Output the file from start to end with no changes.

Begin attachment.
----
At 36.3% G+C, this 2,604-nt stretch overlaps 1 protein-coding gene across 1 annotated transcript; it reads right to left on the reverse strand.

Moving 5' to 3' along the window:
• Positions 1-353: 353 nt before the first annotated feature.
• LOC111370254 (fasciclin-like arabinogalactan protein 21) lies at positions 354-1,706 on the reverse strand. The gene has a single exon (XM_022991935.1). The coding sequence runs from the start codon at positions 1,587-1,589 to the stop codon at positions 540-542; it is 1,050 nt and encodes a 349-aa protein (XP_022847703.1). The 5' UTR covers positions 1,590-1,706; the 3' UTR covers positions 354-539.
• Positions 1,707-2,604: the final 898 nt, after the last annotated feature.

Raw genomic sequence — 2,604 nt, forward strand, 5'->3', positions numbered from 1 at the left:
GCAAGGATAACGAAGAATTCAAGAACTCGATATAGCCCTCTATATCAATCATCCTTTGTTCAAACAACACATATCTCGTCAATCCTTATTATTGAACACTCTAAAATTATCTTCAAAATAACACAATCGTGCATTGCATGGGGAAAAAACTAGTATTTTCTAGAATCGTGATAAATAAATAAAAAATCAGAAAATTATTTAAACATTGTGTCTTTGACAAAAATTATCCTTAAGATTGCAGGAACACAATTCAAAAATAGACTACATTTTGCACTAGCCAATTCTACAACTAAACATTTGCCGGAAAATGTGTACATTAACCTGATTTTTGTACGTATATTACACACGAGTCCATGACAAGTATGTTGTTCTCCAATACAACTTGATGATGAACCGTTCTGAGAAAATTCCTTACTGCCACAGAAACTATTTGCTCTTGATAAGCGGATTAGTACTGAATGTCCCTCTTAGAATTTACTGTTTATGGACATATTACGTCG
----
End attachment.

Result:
At 36.3% G+C, this 2,604-nt stretch overlaps 1 protein-coding gene across 1 annotated transcript; it reads right to left on the reverse strand.

Moving 5' to 3' along the window:
• Positions 1-353: 353 nt before the first annotated feature.
• LOC111370254 (fasciclin-like arabinogalactan protein 21) lies at positions 354-1,706 on the reverse strand. The gene has a single exon (XM_022991935.1). The coding sequence runs from the start codon at positions 1,587-1,589 to the stop codon at positions 540-542; it is 1,050 nt and encodes a 349-aa protein (XP_022847703.1). The 5' UTR covers positions 1,590-1,706; the 3' UTR covers positions 354-539.
• Positions 1,707-2,604: the final 898 nt, after the last annotated feature.

Raw genomic sequence — 2,604 nt, forward strand, 5'->3', positions numbered from 1 at the left:
GCAAGGATAACGAAGAATTCAAGAACTCGATATAGCCCTCTATATCAATCATCCTTTGTTCAAACAACACATATCTCGTCAATCCTTATTATTGAACACTCTAAAATTATCTTCAAAATAACACAATCGTGCATTGCATGGGGAAAAAACTAGTATTTTCTAGAATCGTGATAAATAAATAAAAAATCAGAAAATTATTTAAACATTGTGTCTTTGACAAAAATTATCCTTAAGATTGCAGGAACACAATTCAAAAATAGACTACATTTTGCACTAGCCAATTCTACAACTAAACATTTGCCGGAAAATGTGTACATTAACCTGATTTTTGTACGTATATTACACACGAGTCCATGACAAGTATGTTGTTCTCCAATACAACTTGATGATGAACCGTTCTGAGAAAATTCCTTACTGCCACAGAAACTATTTGCTCTTGATAAGCGGATTAGTACTGAATGTCCCTCTTAGAATTTACTGTTTATGGACATATTACGTCG